HC Deb 10 June 1985 vol 80 cc623-5
3. Mr. Evans

asked the Secretary of State for Transport if he will make it his policy to encourage nationalised industries for which he is responsible to buy from British firms wherever possible.

7. Mr. Eastham

asked the Secretary of State for Transport whether he has issued any guidance to the British Railways Board concerning the nationality of companies tendering for new locomotive and carriage contracts.

Mr. Ridley

In line with the Government's purchasing policy, we would expect to see nationalised industries choosing to buy British, provided the products and prices are right. In the last few days the BR chairman has reaffirmed that that is indeed BR policy.

Mr. Evans

Will the Secretary of State acknowledge that it would be a disaster if major British companies such as GEC and its Ruston diesel works in my constituency did not win the contract for the next generation of British Rail locomotives? Will the right hon. Gentleman make it clear to the chairman of British Rail that it is essential that should there be any tenders from foreign companies for the next generation of locomotives, they must be subject to the most rigorous scrutiny to ensure that there are no hidden subsidies or unfair competition in those tenders?

Mr. Ridley

Two main locomotive orders are coming forward, one for the Electra class 91 electric locomotives and the other for the replacement of the freight diesel locomotives. There are now three contenders, as it were —three tenderers—for the first. British Rail has not yet gone out to tender on the second, although it is much the biggest programme. I assure the hon. Gentleman that BR is acutely aware of the desirability of getting competitive prices and standards of performance from British manufacturers, and I hope that it will succeed in doing so because we all have the same interests in mind.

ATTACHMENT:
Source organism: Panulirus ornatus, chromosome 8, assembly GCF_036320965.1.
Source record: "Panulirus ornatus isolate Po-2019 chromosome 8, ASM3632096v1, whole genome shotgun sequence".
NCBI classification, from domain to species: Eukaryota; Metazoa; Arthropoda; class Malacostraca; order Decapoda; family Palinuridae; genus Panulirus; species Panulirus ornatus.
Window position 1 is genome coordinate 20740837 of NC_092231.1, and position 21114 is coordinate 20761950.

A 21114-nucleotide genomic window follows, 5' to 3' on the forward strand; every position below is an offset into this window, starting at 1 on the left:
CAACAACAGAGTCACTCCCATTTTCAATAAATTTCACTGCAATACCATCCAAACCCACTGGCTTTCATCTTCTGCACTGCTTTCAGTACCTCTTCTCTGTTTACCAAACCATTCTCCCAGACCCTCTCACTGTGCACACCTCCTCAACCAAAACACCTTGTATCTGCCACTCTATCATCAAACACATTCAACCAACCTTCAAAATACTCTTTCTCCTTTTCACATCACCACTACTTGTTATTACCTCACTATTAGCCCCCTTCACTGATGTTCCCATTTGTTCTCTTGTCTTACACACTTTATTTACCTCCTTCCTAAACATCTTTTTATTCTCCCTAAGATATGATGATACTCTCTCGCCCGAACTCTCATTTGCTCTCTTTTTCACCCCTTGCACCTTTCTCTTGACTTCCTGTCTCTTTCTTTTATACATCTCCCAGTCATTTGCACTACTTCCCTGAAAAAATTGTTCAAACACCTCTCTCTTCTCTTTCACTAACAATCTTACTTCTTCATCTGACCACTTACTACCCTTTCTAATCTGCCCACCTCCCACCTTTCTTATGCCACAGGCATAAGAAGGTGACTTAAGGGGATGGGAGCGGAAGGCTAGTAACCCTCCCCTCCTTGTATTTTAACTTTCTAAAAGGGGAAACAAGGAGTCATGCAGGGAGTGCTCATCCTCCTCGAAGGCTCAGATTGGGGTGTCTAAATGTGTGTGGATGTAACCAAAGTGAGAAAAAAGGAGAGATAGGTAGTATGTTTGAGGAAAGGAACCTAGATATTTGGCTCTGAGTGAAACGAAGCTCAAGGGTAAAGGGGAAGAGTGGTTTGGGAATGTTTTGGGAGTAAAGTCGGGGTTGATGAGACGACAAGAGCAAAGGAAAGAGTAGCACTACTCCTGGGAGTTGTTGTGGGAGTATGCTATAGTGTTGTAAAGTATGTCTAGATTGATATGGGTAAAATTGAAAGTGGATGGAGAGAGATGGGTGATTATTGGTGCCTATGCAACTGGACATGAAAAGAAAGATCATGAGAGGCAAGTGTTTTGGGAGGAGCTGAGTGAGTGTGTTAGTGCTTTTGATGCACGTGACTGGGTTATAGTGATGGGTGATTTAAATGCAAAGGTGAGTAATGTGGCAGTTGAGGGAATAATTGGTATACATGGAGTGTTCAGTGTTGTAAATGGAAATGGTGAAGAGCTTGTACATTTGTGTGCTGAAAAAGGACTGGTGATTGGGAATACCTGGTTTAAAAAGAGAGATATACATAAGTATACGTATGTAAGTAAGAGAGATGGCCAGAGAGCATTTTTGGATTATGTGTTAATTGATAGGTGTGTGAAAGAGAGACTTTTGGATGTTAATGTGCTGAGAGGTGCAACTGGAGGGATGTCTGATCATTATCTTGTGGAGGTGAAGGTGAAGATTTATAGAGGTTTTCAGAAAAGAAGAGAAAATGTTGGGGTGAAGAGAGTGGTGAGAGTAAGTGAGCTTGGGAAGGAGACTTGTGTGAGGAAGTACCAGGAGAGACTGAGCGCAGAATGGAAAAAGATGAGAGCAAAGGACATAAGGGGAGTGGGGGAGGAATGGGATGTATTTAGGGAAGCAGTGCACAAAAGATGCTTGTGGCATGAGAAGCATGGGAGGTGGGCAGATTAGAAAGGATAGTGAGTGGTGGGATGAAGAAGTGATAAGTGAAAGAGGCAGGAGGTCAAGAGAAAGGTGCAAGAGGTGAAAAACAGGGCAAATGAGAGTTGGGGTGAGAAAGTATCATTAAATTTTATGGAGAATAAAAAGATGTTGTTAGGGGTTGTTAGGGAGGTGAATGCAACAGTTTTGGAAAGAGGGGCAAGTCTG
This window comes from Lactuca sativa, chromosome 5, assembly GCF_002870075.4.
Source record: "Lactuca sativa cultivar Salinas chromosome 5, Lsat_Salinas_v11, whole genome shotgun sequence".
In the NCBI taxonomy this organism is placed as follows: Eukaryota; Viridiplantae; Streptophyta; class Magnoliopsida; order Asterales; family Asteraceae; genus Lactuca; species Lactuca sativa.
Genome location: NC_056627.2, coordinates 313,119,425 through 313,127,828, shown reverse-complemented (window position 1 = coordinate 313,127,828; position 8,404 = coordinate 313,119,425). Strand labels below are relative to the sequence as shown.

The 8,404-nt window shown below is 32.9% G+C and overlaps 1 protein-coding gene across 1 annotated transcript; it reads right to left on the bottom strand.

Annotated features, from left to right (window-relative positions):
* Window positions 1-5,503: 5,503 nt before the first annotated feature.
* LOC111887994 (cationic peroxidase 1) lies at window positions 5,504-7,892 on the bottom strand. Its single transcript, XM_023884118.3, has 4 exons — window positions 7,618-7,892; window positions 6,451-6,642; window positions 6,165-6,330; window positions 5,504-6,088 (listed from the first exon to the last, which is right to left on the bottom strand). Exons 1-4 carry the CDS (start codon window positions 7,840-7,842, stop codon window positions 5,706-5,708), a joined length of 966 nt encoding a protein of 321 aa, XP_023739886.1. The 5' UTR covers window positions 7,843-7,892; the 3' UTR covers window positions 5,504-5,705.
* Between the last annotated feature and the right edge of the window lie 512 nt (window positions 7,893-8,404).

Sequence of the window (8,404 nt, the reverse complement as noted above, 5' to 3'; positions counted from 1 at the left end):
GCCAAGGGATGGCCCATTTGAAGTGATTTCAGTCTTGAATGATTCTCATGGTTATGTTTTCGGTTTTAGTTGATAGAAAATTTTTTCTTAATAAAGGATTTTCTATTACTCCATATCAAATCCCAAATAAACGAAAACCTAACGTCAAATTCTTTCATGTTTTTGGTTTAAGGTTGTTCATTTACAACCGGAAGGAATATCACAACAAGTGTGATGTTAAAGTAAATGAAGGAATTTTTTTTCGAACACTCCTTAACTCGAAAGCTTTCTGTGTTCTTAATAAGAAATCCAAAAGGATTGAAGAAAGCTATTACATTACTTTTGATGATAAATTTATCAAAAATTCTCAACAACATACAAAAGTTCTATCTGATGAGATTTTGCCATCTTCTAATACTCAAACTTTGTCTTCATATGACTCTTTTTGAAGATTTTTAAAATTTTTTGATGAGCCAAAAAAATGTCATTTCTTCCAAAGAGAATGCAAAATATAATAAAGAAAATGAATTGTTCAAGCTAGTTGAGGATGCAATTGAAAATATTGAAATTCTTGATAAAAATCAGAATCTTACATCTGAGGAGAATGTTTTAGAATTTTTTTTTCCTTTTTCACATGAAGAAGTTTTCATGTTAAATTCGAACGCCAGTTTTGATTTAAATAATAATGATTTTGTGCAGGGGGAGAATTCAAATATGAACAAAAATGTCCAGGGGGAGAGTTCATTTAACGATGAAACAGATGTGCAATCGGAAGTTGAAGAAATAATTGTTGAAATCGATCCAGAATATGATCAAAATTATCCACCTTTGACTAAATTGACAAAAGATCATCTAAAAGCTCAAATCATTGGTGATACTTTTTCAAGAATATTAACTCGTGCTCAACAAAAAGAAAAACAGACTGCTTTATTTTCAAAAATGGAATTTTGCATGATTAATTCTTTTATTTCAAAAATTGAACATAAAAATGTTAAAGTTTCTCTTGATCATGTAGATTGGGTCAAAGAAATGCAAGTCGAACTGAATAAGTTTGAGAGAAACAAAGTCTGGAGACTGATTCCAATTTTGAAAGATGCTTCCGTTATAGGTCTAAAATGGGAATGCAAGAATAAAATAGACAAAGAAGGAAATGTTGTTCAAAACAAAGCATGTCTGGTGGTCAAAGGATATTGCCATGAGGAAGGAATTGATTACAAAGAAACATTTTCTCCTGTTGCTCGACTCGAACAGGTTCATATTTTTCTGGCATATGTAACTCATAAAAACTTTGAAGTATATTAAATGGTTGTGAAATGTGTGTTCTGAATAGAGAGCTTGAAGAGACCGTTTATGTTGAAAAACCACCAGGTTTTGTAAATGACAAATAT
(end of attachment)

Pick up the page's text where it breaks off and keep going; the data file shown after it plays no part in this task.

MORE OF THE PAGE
Mr. Eastham

Is the Secretary of State aware that when Mr. Bob Reid, the chairman of British Rail, was interviewed recently about the locomotive orders he stated clearly that there are no inhibitions on placing orders abroad? Would it not be idiotic to see British Rail ordering those locomotives from France, America or Japan? Does the Minister believe that any of those countries would place orders in this country?

Mr. Ridley

On the hon. Gentleman's last point, many overseas markets are open to British Rail Engineering Ltd. If we are to be able to sell our railway stock overseas, we should be prepared to buy overseas. In relation to the hon. Gentleman's first point, I shall quote from Railnews, in which the chairman of British Rail said:

the Board's policy is to buy British whenever the product and the price is right; we buy 95 per cent, of our goods, supplies and services from British firms. So the chairman is aware of the sort of views that the hon. Gentleman expresses.

Mr. Adley

Is the problem not just the reliability of some British Rail engines, but the lack of extensive manufacturing runs available to British diesel engine manufacturers? Will my right hon. Friend study what was done by the Conservative Government in the 1930s when they gave assistance to private railway companies? Will he do likewise and place orders at Government expense with British manufacturers for some prototypes to enable British Rail to make detailed and extensive tests?